The parties amicably resolved the New York action in 1967. As part of the settlement agreement, Hershey Creamery agreed to drop its claims against Hershey Chocolate and to allow Hershey Chocolate to license its HERSHEY'S trademark for use in connection with ice cream bars coated with HERSHEY'S chocolate, subject to various restrictions on the manner in which the mark is displayed on the packaging. Hershey Creamery further agreed to amend U.S. Trademark Registration 665,835 by deleting butter from the goods covered and by correcting an error in the date of first use of the mark. In return, Hershey Chocolate agreed not to "attack the validity of, or oppose any federal or state trademark application or registration of Hershey Creamery directed to the trademark 'HERSHEY'S' for ice cream." Based on the parties' settlement agreement, the Southern District of New York entered a Final Judgment on Consent dismissing Hershey Creamery's claims and Hershey Chocolate's counterclaim with prejudice and ordering the United States Patent and Trademark Office to rectify U.S. Trademark Registration 665,835 in the manner described above.
Shortly after the resolution of the New York action, Hershey Creamery obtained an additional trademark registration of HERSHEY'S for various ice cream products, namely "ice cream, ice milk, sherbet, water ice, and frozen confections in which ice cream, ice milk, sherbet or water ice is a component." Over the next twenty-two years, the production and marketing efforts of the parties changed in response to the vagaries of market demand. In 1989, Hershey Creamery began to sell and advertise frozen yogurt in containers bearing the mark HERSHEY'S and filed an application in the United States Patent and Trademark Office to register the trademark for that product. When Hershey Foods became aware of the application to register HERSHEY'S as a trademark for frozen yogurt, it advised Hershey Creamery that Hershey Creamery's acts violated Hershey Foods's rights in the trademark and requested that Hershey Creamery discontinue use of HERSHEY'S on frozen yogurt. Although Hershey Creamery withdrew its pending application for registration of the mark for frozen yogurt, it refused to discontinue use of HERSHEY'S in connection with the advertisement and sale of frozen yogurt.3
In May of 1990, Hershey Foods brought the present suit against Hershey Creamery in the Middle District of Pennsylvania, seeking an injunction prohibiting Hershey Creamery's use of the HERSHEY'S trademark for frozen yogurt. Hershey Foods also sought to enjoin Hershey Creamery from expanding its use of the HERSHEY'S mark on ice cream outside of what it claims is Hershey Creamery's "traditional thirteen-state trading area," and to require Hershey Creamery to use a disclaimer on all products that it sells or distributes under the HERSHEY'S trademark.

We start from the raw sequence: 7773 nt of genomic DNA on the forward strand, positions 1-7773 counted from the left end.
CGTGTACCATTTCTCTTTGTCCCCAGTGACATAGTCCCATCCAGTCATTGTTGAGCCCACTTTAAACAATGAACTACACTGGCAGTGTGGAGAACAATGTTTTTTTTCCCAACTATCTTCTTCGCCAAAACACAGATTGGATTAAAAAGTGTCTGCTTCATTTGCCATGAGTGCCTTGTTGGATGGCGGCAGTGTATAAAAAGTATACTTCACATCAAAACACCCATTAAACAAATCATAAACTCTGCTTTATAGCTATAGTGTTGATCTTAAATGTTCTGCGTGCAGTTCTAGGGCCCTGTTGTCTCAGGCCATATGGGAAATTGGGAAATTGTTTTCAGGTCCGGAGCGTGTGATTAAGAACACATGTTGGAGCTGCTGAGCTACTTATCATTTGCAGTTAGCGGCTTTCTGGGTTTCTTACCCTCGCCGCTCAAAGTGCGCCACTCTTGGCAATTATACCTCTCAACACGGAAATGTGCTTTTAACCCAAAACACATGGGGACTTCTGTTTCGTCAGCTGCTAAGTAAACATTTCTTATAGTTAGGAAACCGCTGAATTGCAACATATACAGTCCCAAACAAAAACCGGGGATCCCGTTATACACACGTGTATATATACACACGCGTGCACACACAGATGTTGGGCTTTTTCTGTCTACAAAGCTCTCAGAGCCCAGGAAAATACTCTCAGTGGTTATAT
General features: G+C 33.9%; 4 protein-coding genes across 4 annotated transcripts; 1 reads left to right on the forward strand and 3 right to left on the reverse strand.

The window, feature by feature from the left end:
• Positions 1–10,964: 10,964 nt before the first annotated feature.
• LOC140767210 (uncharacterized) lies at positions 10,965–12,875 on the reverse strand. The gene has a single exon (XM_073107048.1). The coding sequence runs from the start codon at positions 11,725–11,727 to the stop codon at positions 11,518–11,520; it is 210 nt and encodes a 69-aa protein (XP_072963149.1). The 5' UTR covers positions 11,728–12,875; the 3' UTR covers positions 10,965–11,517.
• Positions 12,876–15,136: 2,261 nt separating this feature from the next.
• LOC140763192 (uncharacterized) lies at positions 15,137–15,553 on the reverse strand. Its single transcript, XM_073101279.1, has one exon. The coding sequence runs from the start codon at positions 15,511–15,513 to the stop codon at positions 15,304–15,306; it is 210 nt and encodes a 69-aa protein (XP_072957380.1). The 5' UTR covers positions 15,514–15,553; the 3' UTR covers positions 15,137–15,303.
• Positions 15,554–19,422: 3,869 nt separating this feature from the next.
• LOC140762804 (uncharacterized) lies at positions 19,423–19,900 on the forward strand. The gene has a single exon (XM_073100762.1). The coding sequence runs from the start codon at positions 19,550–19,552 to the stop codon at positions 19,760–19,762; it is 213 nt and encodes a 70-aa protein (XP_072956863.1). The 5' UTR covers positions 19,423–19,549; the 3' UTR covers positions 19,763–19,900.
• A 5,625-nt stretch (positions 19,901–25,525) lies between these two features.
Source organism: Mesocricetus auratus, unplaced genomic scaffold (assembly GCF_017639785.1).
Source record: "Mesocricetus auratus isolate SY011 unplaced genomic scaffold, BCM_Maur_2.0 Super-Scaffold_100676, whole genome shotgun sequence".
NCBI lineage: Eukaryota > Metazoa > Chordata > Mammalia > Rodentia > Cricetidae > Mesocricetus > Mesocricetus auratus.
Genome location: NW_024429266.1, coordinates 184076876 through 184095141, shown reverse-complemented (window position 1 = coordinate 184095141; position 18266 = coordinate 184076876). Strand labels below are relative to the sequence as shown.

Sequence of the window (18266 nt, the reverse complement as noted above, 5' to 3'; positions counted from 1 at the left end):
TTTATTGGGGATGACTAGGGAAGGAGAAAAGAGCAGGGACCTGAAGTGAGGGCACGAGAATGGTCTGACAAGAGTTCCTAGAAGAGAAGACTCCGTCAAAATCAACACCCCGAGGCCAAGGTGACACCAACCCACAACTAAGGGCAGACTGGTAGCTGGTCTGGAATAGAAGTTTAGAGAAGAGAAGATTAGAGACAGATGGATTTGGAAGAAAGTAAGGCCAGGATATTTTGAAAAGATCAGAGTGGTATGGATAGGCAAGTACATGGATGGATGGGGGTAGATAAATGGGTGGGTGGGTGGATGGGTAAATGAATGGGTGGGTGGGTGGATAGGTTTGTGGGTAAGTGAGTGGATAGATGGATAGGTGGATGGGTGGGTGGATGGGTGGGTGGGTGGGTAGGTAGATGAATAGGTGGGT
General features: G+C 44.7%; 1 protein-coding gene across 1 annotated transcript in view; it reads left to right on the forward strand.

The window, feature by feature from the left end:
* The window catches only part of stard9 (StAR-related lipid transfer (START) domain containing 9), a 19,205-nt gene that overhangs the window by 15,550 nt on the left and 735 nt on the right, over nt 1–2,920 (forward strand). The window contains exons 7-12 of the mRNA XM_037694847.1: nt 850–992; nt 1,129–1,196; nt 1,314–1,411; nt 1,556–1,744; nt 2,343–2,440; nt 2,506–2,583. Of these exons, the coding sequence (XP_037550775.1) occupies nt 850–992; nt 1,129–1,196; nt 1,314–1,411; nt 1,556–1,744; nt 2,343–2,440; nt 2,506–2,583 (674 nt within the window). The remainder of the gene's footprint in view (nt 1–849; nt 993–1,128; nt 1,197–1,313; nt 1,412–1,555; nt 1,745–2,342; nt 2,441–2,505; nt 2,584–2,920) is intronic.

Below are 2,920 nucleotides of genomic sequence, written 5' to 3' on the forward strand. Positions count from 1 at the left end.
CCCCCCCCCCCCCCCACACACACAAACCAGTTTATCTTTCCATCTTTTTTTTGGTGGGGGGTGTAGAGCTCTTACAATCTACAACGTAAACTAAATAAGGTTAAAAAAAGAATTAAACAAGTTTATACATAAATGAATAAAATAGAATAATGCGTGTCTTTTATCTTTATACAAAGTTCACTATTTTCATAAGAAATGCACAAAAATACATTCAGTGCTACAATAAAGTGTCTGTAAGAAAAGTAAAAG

Hershey Creamery, believing that this relief, if granted, would undercut its rights under the 1967 consent judgment, filed in the Southern District of New York a "motion for order construing and enforcing consent judgment" under the 1966 docket number of that court's action. Hershey Creamery also moved in the Middle District of Pennsylvania to transfer the Pennsylvania action to the Southern District of New York pursuant to 28 U.S.C. § 1404(a) (1988) or, in the alternative, to stay the Pennsylvania action pending the resolution of its motion in the Southern District of New York. While these motions were pending, Hershey Foods moved in the Middle District of Pennsylvania for an order enjoining Hershey Creamery from prosecuting its motion in the Southern District of New York during the pendency of the Pennsylvania action.
Before the Southern District of New York was able to rule on the substance of Hershey Creamery's motion, the Middle District of Pennsylvania denied Hershey Creamery's motion to transfer and granted Hershey Foods's motion to enjoin Hershey Creamery from proceeding with its motion in the New York action pending final adjudication of the Pennsylvania action.4 Upon receiving notice of the Middle District of Pennsylvania's order, the Southern District of New York placed Hershey Creamery's motion on its suspense calendar.
Hershey Creamery filed a timely notice of appeal from the Middle District of Pennsylvania's order enjoining it from proceeding with its motion in the New York action. Hershey Foods thereupon moved to dismiss this appeal for lack of appellate jurisdiction.
Hershey Creamery does not contend that the appeal is supported by 28 U.S.C. §§ 1291 or 1292(b) (1988). Hershey Foods's motion to dismiss the appeal is therefore grounded on its contention that the only arguably relevant provision conferring appellate jurisdiction, 28 U.S.C. § 1292(a) (1) (1988), is inapplicable. In support of its position, Hershey Foods argues that: (1) the district court's order is not an injunction of the type contemplated by section 1292(a) (1) because it does not relate to the relief ultimately sought; and (2) the order appealed from is not "interlocutory" because it did not touch upon or tentatively settle any of the merits of the parties' claims.5